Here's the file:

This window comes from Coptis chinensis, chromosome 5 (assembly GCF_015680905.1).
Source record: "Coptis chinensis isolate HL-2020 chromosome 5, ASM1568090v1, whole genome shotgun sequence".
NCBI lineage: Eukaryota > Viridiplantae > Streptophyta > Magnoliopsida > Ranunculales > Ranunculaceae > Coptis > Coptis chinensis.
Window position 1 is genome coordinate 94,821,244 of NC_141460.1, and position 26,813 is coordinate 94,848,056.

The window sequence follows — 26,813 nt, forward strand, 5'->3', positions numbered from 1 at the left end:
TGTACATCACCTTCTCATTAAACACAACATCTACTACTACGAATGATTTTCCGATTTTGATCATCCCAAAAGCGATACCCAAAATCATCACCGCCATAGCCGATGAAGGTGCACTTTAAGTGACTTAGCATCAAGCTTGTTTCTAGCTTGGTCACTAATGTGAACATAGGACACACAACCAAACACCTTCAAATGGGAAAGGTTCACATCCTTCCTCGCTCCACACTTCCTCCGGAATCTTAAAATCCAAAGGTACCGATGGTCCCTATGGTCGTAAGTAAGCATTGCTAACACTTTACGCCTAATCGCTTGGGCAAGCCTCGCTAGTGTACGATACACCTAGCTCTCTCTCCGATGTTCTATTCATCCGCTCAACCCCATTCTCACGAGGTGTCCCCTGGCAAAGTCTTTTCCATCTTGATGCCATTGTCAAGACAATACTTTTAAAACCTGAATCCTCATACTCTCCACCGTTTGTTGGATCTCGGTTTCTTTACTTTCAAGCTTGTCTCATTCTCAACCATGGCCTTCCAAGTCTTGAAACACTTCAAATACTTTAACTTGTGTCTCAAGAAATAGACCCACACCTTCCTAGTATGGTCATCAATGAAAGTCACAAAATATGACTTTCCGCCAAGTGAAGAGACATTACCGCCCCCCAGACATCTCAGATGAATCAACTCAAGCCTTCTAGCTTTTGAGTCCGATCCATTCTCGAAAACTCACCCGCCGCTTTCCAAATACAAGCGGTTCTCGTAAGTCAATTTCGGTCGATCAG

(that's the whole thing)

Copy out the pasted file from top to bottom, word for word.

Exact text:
This window comes from Coptis chinensis, chromosome 5 (assembly GCF_015680905.1).
Source record: "Coptis chinensis isolate HL-2020 chromosome 5, ASM1568090v1, whole genome shotgun sequence".
NCBI lineage: Eukaryota > Viridiplantae > Streptophyta > Magnoliopsida > Ranunculales > Ranunculaceae > Coptis > Coptis chinensis.
Window position 1 is genome coordinate 94,821,244 of NC_141460.1, and position 26,813 is coordinate 94,848,056.

The window sequence follows — 26,813 nt, forward strand, 5'->3', positions numbered from 1 at the left end:
TGTACATCACCTTCTCATTAAACACAACATCTACTACTACGAATGATTTTCCGATTTTGATCATCCCAAAAGCGATACCCAAAATCATCACCGCCATAGCCGATGAAGGTGCACTTTAAGTGACTTAGCATCAAGCTTGTTTCTAGCTTGGTCACTAATGTGAACATAGGACACACAACCAAACACCTTCAAATGGGAAAGGTTCACATCCTTCCTCGCTCCACACTTCCTCCGGAATCTTAAAATCCAAAGGTACCGATGGTCCCTATGGTCGTAAGTAAGCATTGCTAACACTTTACGCCTAATCGCTTGGGCAAGCCTCGCTAGTGTACGATACACCTAGCTCTCTCTCCGATGTTCTATTCATCCGCTCAACCCCATTCTCACGAGGTGTCCCCTGGCAAAGTCTTTTCCATCTTGATGCCATTGTCAAGACAATACTTTTAAAACCTGAATCCTCATACTCTCCACCGTTTGTTGGATCTCGGTTTCTTTACTTTCAAGCTTGTCTCATTCTCAACCATGGCCTTCCAAGTCTTGAAACACTTCAAATACTTTAACTTGTGTCTCAAGAAATAGACCCACACCTTCCTAGTATGGTCATCAATGAAAGTCACAAAATATGACTTTCCGCCAAGTGAAGAGACATTACCGCCCCCCAGACATCTCAGATGAATCAACTCAAGCCTTCTAGCTTTTGAGTCCGATCCATTCTCGAAAACTCACCCGCCGCTTTCCAAATACAAGCGGTTCTCGTAAGTCAATTTCGGTCGATCAG